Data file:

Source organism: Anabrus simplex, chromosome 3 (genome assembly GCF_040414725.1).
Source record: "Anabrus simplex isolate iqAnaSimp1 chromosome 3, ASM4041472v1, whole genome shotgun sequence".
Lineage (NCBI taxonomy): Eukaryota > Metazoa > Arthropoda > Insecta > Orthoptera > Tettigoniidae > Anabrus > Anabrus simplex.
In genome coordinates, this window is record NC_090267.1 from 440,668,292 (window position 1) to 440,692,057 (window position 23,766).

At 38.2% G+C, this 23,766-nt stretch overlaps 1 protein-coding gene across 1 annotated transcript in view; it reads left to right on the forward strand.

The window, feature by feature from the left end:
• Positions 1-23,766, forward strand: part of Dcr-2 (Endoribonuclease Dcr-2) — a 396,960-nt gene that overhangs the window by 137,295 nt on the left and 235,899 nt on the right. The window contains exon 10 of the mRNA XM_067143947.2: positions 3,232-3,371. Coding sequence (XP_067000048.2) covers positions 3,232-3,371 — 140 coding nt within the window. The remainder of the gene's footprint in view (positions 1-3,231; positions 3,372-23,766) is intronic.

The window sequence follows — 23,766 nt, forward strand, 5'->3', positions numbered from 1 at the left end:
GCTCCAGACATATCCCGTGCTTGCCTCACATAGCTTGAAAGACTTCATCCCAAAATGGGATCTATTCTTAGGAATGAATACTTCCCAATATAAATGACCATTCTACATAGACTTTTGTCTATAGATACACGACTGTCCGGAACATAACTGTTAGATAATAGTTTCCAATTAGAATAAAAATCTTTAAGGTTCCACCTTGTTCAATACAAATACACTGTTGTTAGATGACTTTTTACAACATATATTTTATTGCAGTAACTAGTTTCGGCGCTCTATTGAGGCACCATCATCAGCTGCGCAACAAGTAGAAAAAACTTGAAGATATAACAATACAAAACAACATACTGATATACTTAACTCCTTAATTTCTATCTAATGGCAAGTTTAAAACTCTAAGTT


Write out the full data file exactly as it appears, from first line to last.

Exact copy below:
Source organism: Anabrus simplex, chromosome 3 (genome assembly GCF_040414725.1).
Source record: "Anabrus simplex isolate iqAnaSimp1 chromosome 3, ASM4041472v1, whole genome shotgun sequence".
Lineage (NCBI taxonomy): Eukaryota > Metazoa > Arthropoda > Insecta > Orthoptera > Tettigoniidae > Anabrus > Anabrus simplex.
In genome coordinates, this window is record NC_090267.1 from 440,668,292 (window position 1) to 440,692,057 (window position 23,766).

At 38.2% G+C, this 23,766-nt stretch overlaps 1 protein-coding gene across 1 annotated transcript in view; it reads left to right on the forward strand.

The window, feature by feature from the left end:
• Positions 1-23,766, forward strand: part of Dcr-2 (Endoribonuclease Dcr-2) — a 396,960-nt gene that overhangs the window by 137,295 nt on the left and 235,899 nt on the right. The window contains exon 10 of the mRNA XM_067143947.2: positions 3,232-3,371. Coding sequence (XP_067000048.2) covers positions 3,232-3,371 — 140 coding nt within the window. The remainder of the gene's footprint in view (positions 1-3,231; positions 3,372-23,766) is intronic.

The window sequence follows — 23,766 nt, forward strand, 5'->3', positions numbered from 1 at the left end:
GCTCCAGACATATCCCGTGCTTGCCTCACATAGCTTGAAAGACTTCATCCCAAAATGGGATCTATTCTTAGGAATGAATACTTCCCAATATAAATGACCATTCTACATAGACTTTTGTCTATAGATACACGACTGTCCGGAACATAACTGTTAGATAATAGTTTCCAATTAGAATAAAAATCTTTAAGGTTCCACCTTGTTCAATACAAATACACTGTTGTTAGATGACTTTTTACAACATATATTTTATTGCAGTAACTAGTTTCGGCGCTCTATTGAGGCACCATCATCAGCTGCGCAACAAGTAGAAAAAACTTGAAGATATAACAATACAAAACAACATACTGATATACTTAACTCCTTAATTTCTATCTAATGGCAAGTTTAAAACTCTAAGTT